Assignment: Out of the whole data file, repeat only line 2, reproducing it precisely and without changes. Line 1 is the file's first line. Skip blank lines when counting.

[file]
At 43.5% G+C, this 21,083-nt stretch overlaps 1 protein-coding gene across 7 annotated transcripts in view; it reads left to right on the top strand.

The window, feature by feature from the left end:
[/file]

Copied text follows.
The window, feature by feature from the left end: